A Guide to the Good Life3 min read
The Book in 3 Points
- Stoicism has been around since 300 BC, with many people adopting it across the globe, most prominently the Romans, going forward.
- Don’t waste time on anger, grief, jealousy, fear of death, fear of discomfort, or fear of criticism.
- Build up your fellow humans, family, friends, and country.
Should You Read It?
The book relays the points of stoicism nicely, however, mainly rewriting of original concepts. You are better off reading the source materials from Seneca, Marcus Aurelius, and Epictetus. He is a good writer and relays the essential points nicely. However, in relation to the modern day, which isn’t done (obviously) in the 2000-year-old source materials. If you want a general intro into stoicism from a history teacher, this is a good book to read. However, if you want to simply learn the points on how to improve your life from stoicism, skip this book. The book is less instructional and more of a history book. Checkout out Meditations from Marcus Aurelius instead.
- Zeno was the first stoic around 300 BC.
- Humans were designed to do certain things. It is our duty to stay in this natural way. We are intended to be social creatures, have duties to our fellow man, honor our parents, be agreeable t our friends, and be concerned with the interests of our countrymen.
- No matter how hard we try, bad things will happen sometimes.
- Don’t think bad things are going to happen, but think that they likely could happen, even tomorrow or now, does that change how you think?
- Goals should be mostly internal goals.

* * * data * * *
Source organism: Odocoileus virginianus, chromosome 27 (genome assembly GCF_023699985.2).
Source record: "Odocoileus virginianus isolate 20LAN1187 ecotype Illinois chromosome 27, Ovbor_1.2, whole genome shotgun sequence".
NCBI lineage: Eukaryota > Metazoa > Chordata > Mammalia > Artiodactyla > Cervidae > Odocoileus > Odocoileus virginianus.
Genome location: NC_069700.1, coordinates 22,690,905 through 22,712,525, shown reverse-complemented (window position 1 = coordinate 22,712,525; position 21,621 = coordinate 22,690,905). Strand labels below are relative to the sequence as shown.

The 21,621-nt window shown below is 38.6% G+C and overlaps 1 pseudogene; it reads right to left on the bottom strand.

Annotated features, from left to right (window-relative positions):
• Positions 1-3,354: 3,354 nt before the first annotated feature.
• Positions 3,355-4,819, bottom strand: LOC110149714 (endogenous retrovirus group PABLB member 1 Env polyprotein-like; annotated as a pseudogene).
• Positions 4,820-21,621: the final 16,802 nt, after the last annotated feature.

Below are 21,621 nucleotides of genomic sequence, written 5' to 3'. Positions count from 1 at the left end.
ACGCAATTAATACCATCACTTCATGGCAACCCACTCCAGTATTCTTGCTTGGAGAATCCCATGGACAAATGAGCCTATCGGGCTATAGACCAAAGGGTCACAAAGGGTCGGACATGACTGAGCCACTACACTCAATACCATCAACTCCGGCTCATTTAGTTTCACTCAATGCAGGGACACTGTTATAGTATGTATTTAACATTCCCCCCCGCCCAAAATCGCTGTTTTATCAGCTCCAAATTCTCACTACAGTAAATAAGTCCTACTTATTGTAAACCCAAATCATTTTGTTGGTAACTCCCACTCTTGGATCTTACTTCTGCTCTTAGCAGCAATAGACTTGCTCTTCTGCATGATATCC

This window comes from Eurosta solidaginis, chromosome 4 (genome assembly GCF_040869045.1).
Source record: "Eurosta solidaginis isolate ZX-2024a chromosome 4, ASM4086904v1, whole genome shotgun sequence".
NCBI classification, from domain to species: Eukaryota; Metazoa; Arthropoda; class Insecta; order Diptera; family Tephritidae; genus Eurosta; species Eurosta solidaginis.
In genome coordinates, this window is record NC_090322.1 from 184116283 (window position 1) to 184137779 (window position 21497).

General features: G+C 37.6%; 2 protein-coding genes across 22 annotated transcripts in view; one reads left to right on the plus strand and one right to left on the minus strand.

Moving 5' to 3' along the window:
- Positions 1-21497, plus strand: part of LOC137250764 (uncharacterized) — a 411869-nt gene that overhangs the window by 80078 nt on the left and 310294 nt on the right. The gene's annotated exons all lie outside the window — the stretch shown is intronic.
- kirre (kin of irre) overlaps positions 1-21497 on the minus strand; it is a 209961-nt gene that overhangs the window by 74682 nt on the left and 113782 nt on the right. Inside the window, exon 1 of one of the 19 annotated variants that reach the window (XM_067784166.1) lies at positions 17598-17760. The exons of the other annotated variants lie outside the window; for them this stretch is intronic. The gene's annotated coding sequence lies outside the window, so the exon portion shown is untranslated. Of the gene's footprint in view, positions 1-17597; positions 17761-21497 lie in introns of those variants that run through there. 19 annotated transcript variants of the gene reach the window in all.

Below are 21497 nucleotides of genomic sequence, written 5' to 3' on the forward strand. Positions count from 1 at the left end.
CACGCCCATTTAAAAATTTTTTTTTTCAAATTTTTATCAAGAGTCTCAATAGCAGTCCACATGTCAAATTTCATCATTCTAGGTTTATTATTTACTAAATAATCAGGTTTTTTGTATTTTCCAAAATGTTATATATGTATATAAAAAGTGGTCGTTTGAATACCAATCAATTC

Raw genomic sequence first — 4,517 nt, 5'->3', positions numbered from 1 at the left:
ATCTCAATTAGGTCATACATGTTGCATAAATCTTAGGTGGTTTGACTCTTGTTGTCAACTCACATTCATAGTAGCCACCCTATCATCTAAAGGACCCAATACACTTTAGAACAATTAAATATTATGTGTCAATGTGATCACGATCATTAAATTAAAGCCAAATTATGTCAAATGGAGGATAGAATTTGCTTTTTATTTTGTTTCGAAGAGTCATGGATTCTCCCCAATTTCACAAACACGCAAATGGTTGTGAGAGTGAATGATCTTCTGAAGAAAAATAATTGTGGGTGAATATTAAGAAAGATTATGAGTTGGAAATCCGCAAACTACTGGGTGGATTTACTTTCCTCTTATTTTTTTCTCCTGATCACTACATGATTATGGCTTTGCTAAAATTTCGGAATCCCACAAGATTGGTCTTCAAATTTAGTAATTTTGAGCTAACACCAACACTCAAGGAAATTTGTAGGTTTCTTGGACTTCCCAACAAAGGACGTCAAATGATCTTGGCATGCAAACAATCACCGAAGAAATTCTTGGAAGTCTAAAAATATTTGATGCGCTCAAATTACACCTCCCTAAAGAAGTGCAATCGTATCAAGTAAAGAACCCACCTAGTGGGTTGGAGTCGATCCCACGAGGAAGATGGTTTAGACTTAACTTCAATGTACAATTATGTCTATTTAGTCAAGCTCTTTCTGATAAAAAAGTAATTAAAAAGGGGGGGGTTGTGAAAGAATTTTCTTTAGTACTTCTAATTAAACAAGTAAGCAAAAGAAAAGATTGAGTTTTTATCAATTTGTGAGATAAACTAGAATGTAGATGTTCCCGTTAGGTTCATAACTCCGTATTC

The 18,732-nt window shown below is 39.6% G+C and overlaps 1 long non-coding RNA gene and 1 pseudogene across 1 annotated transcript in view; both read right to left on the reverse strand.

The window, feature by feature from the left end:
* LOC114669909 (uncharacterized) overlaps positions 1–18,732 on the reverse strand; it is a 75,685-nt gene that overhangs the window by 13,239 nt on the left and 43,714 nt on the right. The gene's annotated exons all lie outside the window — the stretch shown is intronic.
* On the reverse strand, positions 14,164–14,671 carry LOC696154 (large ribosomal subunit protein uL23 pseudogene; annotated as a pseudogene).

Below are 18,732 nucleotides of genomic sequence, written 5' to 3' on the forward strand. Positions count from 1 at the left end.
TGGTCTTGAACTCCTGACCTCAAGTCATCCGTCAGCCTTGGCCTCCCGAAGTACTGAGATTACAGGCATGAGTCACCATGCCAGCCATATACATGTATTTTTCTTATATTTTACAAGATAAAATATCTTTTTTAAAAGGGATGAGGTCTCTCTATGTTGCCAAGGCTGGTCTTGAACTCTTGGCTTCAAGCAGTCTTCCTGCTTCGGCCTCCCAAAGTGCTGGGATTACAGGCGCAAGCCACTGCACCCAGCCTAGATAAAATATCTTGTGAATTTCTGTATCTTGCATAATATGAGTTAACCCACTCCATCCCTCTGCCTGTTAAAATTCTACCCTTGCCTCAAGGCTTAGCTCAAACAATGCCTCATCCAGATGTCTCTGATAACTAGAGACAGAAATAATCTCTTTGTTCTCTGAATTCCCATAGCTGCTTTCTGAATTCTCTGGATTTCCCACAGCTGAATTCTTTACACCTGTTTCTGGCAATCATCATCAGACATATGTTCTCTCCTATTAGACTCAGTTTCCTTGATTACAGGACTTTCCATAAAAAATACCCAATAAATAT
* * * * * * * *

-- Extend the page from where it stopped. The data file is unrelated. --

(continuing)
- The past is fate. The present is fate. The future is not fate.
- Awesome story: Cato was struck by a random person in the baths. When the person realized it was the important guy Cato he apologized. Instead of getting angry, Cato simply replied, “I don’t remember being struck” Cato shows a finer spirit by not acknowledging the blow than he would have by pardoning it. Refusing to respond to an insult is, paradoxically, one of the most effective responses possible.
- Another story, generally not needing wealth, is more valuable than wealth itself, Epictetus argued. Musonius was conned into giving a “fake philosopher” money and then later told the person was a conn-man and not a good person. Rather than taking the money back, Musonious let him keep it, saying, with a smile, that if he was, in fact, a bad person, he deserved the money.
- The only person who can ruin your life is you.
- Epictetus, “Misfortune weights most heavily on those who expect nothing but good fortune.”
- A stoic will pause in his enjoyment of life to think about how all these, all these things he enjoys, could be taken from him.
- We cannot avoid dealing with annoying people, even though doing so would make our life easier. Nor can we capitulate to these annoying people to avoid discord. Instead, Marcus declares, we should confront them and work for the common welfare. Indeed, we should “show true love” to the people with whom destiny has surrounded us.
- In the same way that a mother would be foolish to let the “insults” of her toddler upset her, we would be foolish to let the insults of these childish adults upset us.
- Being angry, Seneca concludes, is a waste of precious time.
- Musonius goes on to suggest that we would also be better off, instead of working hard to become wealthy, we trained ourselves to be satisfied with what we have; if, instead of seeking fame, we overcame our craving for the admiration of others; if, instead of spending time scheming to harm someone we envy, we spent that time overcoming our feeling of envy; and if, instead of knocking ourselves out trying to become popular, we worked to maintain and improve our relationships with those who we knew to be true friends.
- What stands between most of us and happiness is not our government or the society in which we live but defects in our philosophy of life or our failing to have a philosophy at all.